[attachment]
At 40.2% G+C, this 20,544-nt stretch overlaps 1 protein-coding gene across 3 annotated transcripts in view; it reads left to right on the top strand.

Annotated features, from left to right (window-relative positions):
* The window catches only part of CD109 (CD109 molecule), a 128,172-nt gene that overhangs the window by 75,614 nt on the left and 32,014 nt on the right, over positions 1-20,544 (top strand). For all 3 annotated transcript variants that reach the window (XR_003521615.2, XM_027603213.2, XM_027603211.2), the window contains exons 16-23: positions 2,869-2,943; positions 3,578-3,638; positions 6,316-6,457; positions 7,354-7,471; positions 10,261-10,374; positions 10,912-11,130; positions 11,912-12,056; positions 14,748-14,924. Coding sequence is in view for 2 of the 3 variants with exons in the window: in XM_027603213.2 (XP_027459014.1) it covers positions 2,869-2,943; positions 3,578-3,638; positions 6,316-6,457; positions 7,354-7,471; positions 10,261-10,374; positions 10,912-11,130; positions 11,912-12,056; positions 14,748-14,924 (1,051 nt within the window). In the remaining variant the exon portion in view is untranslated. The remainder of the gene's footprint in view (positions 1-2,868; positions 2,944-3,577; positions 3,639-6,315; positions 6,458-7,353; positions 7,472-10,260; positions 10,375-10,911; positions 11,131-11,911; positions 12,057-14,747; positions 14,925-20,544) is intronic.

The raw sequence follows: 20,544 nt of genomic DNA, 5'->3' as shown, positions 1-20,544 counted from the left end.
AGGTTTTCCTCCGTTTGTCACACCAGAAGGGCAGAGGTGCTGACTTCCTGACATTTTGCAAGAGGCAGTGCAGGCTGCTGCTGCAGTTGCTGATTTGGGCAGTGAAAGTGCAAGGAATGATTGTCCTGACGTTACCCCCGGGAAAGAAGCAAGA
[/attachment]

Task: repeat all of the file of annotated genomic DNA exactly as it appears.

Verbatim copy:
At 40.2% G+C, this 20,544-nt stretch overlaps 1 protein-coding gene across 3 annotated transcripts in view; it reads left to right on the top strand.

Annotated features, from left to right (window-relative positions):
* The window catches only part of CD109 (CD109 molecule), a 128,172-nt gene that overhangs the window by 75,614 nt on the left and 32,014 nt on the right, over positions 1-20,544 (top strand). For all 3 annotated transcript variants that reach the window (XR_003521615.2, XM_027603213.2, XM_027603211.2), the window contains exons 16-23: positions 2,869-2,943; positions 3,578-3,638; positions 6,316-6,457; positions 7,354-7,471; positions 10,261-10,374; positions 10,912-11,130; positions 11,912-12,056; positions 14,748-14,924. Coding sequence is in view for 2 of the 3 variants with exons in the window: in XM_027603213.2 (XP_027459014.1) it covers positions 2,869-2,943; positions 3,578-3,638; positions 6,316-6,457; positions 7,354-7,471; positions 10,261-10,374; positions 10,912-11,130; positions 11,912-12,056; positions 14,748-14,924 (1,051 nt within the window). In the remaining variant the exon portion in view is untranslated. The remainder of the gene's footprint in view (positions 1-2,868; positions 2,944-3,577; positions 3,639-6,315; positions 6,458-7,353; positions 7,472-10,260; positions 10,375-10,911; positions 11,131-11,911; positions 12,057-14,747; positions 14,925-20,544) is intronic.

The raw sequence follows: 20,544 nt of genomic DNA, 5'->3' as shown, positions 1-20,544 counted from the left end.
AGGTTTTCCTCCGTTTGTCACACCAGAAGGGCAGAGGTGCTGACTTCCTGACATTTTGCAAGAGGCAGTGCAGGCTGCTGCTGCAGTTGCTGATTTGGGCAGTGAAAGTGCAAGGAATGATTGTCCTGACGTTACCCCCGGGAAAGAAGCAAGA